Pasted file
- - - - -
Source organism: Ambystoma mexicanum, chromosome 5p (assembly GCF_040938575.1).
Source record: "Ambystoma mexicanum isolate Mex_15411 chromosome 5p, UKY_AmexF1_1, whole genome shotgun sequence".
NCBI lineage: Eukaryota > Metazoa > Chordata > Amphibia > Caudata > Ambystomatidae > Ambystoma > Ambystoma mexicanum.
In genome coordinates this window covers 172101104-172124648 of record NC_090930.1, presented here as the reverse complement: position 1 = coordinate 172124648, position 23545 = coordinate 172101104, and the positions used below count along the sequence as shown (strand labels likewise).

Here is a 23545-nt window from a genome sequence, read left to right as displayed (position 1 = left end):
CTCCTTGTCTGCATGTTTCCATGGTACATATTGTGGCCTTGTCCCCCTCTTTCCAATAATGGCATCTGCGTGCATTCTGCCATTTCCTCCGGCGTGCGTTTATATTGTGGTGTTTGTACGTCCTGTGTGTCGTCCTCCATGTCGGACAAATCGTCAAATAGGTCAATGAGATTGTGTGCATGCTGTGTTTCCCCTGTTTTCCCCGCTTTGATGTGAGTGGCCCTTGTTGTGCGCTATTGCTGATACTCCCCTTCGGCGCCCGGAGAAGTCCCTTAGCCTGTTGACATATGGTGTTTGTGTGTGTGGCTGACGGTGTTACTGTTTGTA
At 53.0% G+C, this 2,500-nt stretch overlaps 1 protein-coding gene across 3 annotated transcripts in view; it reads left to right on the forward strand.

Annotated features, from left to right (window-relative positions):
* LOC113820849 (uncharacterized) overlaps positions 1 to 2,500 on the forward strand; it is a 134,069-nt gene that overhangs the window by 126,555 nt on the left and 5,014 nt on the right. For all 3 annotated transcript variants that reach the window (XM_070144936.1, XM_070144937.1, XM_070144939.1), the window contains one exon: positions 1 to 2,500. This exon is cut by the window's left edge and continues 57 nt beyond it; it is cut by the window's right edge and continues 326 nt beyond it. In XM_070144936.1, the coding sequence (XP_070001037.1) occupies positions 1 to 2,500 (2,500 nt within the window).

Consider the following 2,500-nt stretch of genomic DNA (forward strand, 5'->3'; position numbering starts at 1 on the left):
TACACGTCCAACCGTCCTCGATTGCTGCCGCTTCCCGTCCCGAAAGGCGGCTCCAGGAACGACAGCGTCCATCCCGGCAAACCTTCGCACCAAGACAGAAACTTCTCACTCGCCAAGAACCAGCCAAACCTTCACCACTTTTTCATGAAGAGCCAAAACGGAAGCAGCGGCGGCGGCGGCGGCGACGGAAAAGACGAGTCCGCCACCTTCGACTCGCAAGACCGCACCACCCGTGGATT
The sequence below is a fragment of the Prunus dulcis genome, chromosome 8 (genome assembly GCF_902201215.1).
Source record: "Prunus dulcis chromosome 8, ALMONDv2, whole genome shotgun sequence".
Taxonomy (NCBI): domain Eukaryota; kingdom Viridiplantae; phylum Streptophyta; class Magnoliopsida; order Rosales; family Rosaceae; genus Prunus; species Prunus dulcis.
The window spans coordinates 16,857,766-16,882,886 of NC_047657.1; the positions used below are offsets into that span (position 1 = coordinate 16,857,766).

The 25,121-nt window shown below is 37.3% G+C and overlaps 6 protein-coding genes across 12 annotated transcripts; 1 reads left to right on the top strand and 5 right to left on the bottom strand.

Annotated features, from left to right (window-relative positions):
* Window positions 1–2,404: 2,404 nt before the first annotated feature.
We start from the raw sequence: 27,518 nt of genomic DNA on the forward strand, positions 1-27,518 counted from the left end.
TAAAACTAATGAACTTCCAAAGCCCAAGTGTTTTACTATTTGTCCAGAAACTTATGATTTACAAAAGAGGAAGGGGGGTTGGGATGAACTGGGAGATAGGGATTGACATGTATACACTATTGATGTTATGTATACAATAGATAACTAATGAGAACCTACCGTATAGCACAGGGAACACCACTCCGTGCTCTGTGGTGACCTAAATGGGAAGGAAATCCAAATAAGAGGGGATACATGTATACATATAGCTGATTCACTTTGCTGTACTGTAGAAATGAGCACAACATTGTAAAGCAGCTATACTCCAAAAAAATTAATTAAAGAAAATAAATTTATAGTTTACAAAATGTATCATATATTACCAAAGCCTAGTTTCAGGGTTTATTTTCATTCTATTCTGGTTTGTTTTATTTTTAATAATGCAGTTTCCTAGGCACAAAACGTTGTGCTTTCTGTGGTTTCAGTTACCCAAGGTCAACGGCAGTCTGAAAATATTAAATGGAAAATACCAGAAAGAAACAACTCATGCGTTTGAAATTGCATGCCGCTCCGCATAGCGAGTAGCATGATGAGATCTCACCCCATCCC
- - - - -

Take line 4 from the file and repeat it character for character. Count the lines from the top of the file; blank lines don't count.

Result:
In genome coordinates this window covers 172101104-172124648 of record NC_090930.1, presented here as the reverse complement: position 1 = coordinate 172124648, position 23545 = coordinate 172101104, and the positions used below count along the sequence as shown (strand labels likewise).